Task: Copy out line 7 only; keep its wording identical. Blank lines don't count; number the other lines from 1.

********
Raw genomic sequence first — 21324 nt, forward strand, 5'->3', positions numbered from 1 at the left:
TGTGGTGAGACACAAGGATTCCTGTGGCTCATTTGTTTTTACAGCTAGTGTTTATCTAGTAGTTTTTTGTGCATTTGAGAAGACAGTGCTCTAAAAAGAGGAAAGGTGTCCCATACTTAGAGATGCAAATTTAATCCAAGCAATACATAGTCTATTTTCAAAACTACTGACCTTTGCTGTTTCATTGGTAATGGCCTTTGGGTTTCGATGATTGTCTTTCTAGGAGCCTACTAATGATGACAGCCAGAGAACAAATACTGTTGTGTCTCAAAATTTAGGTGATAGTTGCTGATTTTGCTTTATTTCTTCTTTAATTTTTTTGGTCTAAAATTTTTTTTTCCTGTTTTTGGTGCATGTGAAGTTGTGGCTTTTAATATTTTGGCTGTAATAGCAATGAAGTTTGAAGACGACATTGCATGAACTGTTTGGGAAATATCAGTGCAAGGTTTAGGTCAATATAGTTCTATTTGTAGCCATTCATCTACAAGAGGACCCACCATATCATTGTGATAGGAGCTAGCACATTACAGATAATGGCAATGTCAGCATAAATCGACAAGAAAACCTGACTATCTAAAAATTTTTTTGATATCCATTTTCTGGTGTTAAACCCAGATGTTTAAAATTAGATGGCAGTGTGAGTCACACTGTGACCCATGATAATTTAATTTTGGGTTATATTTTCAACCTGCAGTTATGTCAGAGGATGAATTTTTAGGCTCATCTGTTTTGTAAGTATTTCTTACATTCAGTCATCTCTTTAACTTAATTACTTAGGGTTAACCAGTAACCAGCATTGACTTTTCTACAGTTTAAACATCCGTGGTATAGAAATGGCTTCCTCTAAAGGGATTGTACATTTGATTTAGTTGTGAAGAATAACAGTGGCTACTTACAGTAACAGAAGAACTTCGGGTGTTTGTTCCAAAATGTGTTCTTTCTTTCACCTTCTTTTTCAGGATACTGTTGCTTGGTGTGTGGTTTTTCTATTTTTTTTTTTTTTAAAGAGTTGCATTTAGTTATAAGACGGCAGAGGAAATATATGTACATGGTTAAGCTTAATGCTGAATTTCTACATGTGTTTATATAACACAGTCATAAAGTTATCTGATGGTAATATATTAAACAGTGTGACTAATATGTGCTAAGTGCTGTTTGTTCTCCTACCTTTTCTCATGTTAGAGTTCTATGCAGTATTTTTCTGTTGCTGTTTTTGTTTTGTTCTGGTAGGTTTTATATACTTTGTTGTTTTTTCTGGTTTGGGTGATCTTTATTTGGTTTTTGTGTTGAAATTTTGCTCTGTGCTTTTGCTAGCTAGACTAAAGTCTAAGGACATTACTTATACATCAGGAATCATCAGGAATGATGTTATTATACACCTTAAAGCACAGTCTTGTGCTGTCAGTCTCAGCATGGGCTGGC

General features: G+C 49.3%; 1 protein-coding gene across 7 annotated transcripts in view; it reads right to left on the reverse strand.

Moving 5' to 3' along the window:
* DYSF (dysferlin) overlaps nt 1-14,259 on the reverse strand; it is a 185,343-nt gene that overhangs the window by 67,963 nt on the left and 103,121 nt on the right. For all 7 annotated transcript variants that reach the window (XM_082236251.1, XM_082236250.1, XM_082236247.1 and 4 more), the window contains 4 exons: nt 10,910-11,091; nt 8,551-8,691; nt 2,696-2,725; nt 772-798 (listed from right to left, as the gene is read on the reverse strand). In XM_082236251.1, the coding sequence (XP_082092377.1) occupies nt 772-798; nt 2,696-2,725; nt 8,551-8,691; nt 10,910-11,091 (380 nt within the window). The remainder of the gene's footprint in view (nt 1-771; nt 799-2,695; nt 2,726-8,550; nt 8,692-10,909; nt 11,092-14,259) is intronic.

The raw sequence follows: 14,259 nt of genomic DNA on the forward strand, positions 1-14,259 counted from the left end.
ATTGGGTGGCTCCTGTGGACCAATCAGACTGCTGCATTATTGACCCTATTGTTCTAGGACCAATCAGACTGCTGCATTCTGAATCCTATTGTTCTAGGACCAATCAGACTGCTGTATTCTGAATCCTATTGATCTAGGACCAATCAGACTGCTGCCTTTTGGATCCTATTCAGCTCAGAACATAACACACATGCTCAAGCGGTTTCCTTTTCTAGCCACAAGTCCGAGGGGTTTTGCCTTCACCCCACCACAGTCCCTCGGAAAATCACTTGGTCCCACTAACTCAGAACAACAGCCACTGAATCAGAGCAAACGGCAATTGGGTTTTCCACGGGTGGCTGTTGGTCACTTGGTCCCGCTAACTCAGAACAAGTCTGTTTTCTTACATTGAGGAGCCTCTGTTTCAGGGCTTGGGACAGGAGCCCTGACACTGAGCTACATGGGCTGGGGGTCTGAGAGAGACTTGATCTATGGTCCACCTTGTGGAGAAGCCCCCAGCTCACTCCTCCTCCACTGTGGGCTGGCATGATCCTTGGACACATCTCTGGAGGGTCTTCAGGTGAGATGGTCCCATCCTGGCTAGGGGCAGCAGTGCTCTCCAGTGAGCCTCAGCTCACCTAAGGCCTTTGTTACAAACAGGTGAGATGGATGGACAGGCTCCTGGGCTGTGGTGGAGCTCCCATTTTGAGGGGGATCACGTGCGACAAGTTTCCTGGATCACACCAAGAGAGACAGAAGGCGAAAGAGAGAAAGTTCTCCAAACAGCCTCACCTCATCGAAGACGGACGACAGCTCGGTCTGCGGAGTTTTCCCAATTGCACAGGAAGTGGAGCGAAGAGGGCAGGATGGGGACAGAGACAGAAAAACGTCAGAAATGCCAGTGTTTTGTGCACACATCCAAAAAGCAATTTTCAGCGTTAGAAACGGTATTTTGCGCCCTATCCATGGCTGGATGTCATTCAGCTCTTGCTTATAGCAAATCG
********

ATTGGGTGGCTCCTGTGGACCAATCAGACTGCTGCATTATTGACCCTATTGTTCTAGGACCAATCAGACTGCTGCATTCTGAATCCTATTGTTCTAGGACCAATCAGACTGCTGTATTCTGAATCCTATTGATCTAGGACCAATCAGACTGCTGCCTTTTGGATCCTATTCAGCTCAGAACATAACACACATGCTCAAGCGGTTTCCTTTTCTAGCCACAAGTCCGAGGGGTTTTGCCTTCACCCCACCACAGTCCCTCGGAAAATCACTTGGTCCCACTAACTCAGAACAACAGCCACTGAATCAGAGCAAACGGCAATTGGGTTTTCCACGGGTGGCTGTTGGTCACTTGGTCCCGCTAACTCAGAACAAGTCTGTTTTCTTACATTGAGGAGCCTCTGTTTCAGGGCTTGGGACAGGAGCCCTGACACTGAGCTACATGGGCTGGGGGTCTGAGAGAGACTTGATCTATGGTCCACCTTGTGGAGAAGCCCCCAGCTCACTCCTCCTCCACTGTGGGCTGGCATGATCCTTGGACACATCTCTGGAGGGTCTTCAGGTGAGATGGTCCCATCCTGGCTAGGGGCAGCAGTGCTCTCCAGTGAGCCTCAGCTCACCTAAGGCCTTTGTTACAAACAGGTGAGATGGATGGACAGGCTCCTGGGCTGTGGTGGAGCTCCCATTTTGAGGGGGATCACGTGCGACAAGTTTCCTGGATCACACCAAGAGAGACAGAAGGCGAAAGAGAGAAAGTTCTCCAAACAGCCTCACCTCATCGAAGACGGACGACAGCTCGGTCTGCGGAGTTTTCCCAATTGCACAGGAAGTGGAGCGAAGAGGGCAGGATGGGGACAGAGACAGAAAAACGTCAGAAATGCCAGTGTTTTGTGCACACATCCAAAAAGCAATTTTCAGCGTTAGAAACGGTATTTTGCGCCCTATCCATGGCTGGATGTCATTCAGCTCTTGCTTATAGCAAATCG